Andre Wright | We’re pissed off, buddy
There's nothing like a new law to embolden municipal authorities to tread with elephantine swagger and swing a twig to compensate for a small ego. Delroy Williams knows that too well.
Williams, mayor of Jamaica's piss-soaked capital, must understand that big-chested pronouncements, like those he has been making about moving a resolution in the Kingston and St Andrew Municipal Corporation to amend the Solid Waste Management Public Cleansing Regulations, are prone to invoke more cynicism than support.
Senator Williams' grand plan to increase the fines and custodial sentences for breaches in proximity to national heritage sites will fall flat on its face without the corresponding enforcement drive. Increasing fines won't matter if you don't catch Willy Wonka in the first place.
If the mayor is unaware of the pissiest spots in the capital, he could ask the average commuter whose nose flares within 10 feet of radioactivity. He could start at
St William Grant Park at Parade, downtown Kingston, which, despite lavatory facilities on the inside, reeks of effluent on the outside. Not too far away is that paradise of pee, the lane on the eastern boundary of Coke Methodist Church, where even the Holy Ghost has fled the stench.
And how about the entrance to the NCB car park in Half-Way Tree Square, across from Clock Tower Plaza, which is a veritable cesspool of urine? I'm sure that readers could pinpoint multiple more sites drowning in human waste.
Greater Kingston isn't the only global city that's a welcome toilet. Wealthy American cities like San Francisco are covered in poop everywhere - from footpaths to sidewalks.
"I will say there is more faeces on the footpaths than I've ever seen growing up here," London Breed, San Francisco's mayor, told NBC recently. "That is a huge problem and we are not just talking about from dogs; we're talking about from humans."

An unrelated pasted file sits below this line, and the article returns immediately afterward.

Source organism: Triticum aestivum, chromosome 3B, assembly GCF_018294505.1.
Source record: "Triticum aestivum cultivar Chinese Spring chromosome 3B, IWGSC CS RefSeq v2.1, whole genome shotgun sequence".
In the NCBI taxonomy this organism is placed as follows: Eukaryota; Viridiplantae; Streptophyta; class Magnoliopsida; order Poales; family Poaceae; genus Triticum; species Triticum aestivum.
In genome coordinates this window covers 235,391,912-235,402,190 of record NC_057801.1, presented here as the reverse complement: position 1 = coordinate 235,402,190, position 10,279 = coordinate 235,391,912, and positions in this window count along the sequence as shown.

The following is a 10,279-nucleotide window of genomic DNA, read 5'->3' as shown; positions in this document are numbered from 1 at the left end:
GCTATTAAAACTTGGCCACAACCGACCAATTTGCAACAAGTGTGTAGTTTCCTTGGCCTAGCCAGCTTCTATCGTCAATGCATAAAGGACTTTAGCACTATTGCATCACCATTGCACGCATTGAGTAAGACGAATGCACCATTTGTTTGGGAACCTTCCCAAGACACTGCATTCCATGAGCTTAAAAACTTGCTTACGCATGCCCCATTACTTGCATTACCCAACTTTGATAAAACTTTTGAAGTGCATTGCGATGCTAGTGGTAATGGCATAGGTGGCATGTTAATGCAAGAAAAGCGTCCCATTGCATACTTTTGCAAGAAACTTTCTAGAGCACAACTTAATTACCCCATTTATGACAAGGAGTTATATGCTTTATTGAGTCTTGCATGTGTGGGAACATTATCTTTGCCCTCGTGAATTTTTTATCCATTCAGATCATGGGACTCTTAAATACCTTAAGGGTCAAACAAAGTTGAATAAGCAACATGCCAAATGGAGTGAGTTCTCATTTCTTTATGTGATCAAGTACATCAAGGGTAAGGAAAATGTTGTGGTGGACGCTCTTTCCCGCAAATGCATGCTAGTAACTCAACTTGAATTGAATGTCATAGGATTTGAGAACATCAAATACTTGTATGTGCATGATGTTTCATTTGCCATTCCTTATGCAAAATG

Both San Francisco and Kingston suffer from a common denominator - municipal authorities that have been negligent and complicit in the corrosion of urban order. There is a deficit in public will.
Mayor Williams will be quick, no doubt, to find refuge in the rote of politicians: "There is just no money." Or: "It's not in the Budget." But that's a cop-out.
Political leaders should be aware that there are greater costs associated with the deterioration of public order, such as, fundamentally, the disincentivisation of investment and commerce in your city. If no one wants to shop there and no one wants to set up shop, urban rot will take root and spiral.
So for the mayor to fixate on the passage of legislation - "Our laws need modifications and the time is now" - won't mean diddly if he isn't already cuffing half the stray willies peeing on the roadside. Laws, in themselves, are not the silver bullet to lawlessness; enforcement is.
And it's not just the urine, it's the mounds of garbage, the vending chaos, the general descent into pandemonium that defines Kingston's streets.
We've had it with pledges and warnings of zero tolerance - from the mayor, the police, members of parliament, just about anyone who represents authority - because if there's one thing that Jamaica is intolerant of, it is high-sounding, empty talk of zero tolerance.
Meanwhile, the State must provide enough garbage receptacles and self-funding, low-fee public lavatories in major towns. After all, people have got to go. And if the homeless and mentally ill aren't taken to shelters or Bellevue, it'll be an exercise in futility.
If the mayor is intent on not being a scratched record, his campaign should be quota-driven: say, 3,000 prosecutions for littering and 300 for urination per month. And that's just scratching the surface.
So the next time a 'cruff' arches his back, reels out his firehose, and splashes the pavement, it's a screw-faced warden (none of that Anthony the Friendly Cop crap) wielding a bigger stick that will make him go limp.
- Andre Wright is The Gleaner's opinion editor. These comments do not necessarily reflect those of this newspaper. Email feedback to email@example.com.